Pa. man faces murder charge in headless body case
Gerald VanDyke is seen in this undated file photo provided by the Pennsylvania State Police. Authorities have filed new charges, including first-degree murder and abuse of a corpse, against a northwestern Pennsylvania man already jailed in the death of his daughterís longtime boyfriend, VanDyke, whose headless remains investigators believe were those found in a metal drum last month.
In this Sept. 26, photo, Richard A. Houy is seen in this undated photo provided by the Crawford County Correctional Facility. Authorities have filed new charges, including first-degree murder and abuse of a corpse, against Houy, already jailed in the death of his daughterís longtime boyfriend, whose headless remains investigators believe were those found in a metal drum in September.
MEADVILLE, Pa. (AP) – Authorities have filed new charges — including first-degree murder and abuse of a corpse — against a northwestern Pennsylvania man already jailed in the death of his daughter’s longtime boyfriend, whose headless remains investigators believe were those found in a metal drum last month.
Richard Houy, 68, of Cambridge Springs, was arraigned Wednesday on the new charges and faces a preliminary hearing Oct. 16. Online court records don’t list an attorney for him.
Houy was charged with criminal homicide last week in the death of 55-year-old Gerald VanDyke, after a body — missing its head and hands — were found in a steel drum. Crawford County District Attorney Francis Schultz said he has no doubt the remains are VanDyke’s, though results of DNA tests to confirm that were still pending Thursday.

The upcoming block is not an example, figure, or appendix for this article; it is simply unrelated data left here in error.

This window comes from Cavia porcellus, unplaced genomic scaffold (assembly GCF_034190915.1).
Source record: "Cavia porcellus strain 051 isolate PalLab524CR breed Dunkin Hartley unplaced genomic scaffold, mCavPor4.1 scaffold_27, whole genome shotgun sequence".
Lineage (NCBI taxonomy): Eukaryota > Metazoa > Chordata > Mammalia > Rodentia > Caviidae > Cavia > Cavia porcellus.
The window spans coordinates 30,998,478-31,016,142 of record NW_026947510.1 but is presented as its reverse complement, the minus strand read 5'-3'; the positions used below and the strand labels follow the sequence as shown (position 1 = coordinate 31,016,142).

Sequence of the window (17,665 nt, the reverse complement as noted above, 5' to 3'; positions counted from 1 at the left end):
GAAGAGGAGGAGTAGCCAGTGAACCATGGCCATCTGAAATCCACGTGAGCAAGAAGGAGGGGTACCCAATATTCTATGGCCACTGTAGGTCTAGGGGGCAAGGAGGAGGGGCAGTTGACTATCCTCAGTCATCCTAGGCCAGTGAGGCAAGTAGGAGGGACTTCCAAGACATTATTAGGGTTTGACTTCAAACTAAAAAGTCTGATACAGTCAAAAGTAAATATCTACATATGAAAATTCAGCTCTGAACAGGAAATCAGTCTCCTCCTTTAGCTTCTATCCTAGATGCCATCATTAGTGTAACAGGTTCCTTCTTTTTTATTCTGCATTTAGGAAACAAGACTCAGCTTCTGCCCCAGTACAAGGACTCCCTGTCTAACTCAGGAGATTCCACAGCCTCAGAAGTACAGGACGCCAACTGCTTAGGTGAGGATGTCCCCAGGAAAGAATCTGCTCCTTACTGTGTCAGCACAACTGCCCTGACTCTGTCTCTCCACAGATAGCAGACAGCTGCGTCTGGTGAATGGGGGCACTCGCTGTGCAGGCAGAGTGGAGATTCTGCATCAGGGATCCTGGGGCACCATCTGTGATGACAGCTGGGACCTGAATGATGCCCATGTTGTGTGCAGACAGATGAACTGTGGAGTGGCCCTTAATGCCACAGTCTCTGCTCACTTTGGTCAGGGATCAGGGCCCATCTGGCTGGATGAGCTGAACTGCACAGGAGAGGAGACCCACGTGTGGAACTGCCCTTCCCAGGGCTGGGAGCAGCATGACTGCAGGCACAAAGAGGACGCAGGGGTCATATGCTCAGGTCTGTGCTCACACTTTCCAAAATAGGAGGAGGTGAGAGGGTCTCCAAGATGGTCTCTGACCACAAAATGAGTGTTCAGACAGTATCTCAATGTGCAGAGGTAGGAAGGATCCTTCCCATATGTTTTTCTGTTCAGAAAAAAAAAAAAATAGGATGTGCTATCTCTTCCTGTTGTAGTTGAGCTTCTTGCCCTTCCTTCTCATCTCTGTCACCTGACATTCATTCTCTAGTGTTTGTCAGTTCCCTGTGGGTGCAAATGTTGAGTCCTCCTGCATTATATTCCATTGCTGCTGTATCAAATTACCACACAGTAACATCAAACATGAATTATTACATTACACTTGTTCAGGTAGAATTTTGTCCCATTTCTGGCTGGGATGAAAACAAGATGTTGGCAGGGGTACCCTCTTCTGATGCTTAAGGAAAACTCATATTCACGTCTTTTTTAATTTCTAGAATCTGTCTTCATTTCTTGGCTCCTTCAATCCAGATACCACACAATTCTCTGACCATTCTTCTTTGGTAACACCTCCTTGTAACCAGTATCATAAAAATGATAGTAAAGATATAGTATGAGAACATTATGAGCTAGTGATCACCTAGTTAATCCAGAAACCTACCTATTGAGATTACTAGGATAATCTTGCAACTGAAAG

State police on Thursday also reported finding scrapped but “identifiable pieces” of VanDyke’s 2003 Dodge pickup, which had not been seen since he was reported missing Sept. 15 by his longtime girlfriend, Tina Skelton, and her parents, Houy and his wife, Sandra.
Richard Houy became a suspect after police investigated two anonymous calls they received on Sept. 18, claiming VanDyke was leaving town and didn’t want anyone to know where he was headed. When recordings of the calls were played for VanDyke’s son, police were told the voice sounded like Houy’s.
That led police to interview Houy, his wife and his daughter on Sept. 25, at which time Houy acknowledged making the calls but wouldn’t explain why, police said in a criminal complaint. While his wife and daughter were being interviewed, Houy allegedly asked another trooper outside the Erie barracks whether he could go home and “get his affairs in order.”
“Richard Houy stated he wanted to see his family and go home and get his tools together because he knew he was going to jail for life,” according to the complaint.
Police said Houy initially told them he dumped VanDyke’s body in a creek after he punched VanDyke during a dispute, who fell and hit his head. But police now believe VanDyke was fatally shot or stabbed with a hunting arrow, then partially dismembered with a chain saw Houy borrowed, based on information provided by his wife and daughter.
Schultz said he wouldn’t rule out additional charges against Houy or others.
“We’ll continue to investigate whether he had any assistance before, during and after” VanDyke’s killing, Schultz said.
Sandra Houy did not immediately return a message left on her home answering machine Thursday. The Associated Press could not immediately locate a phone number for Skelton.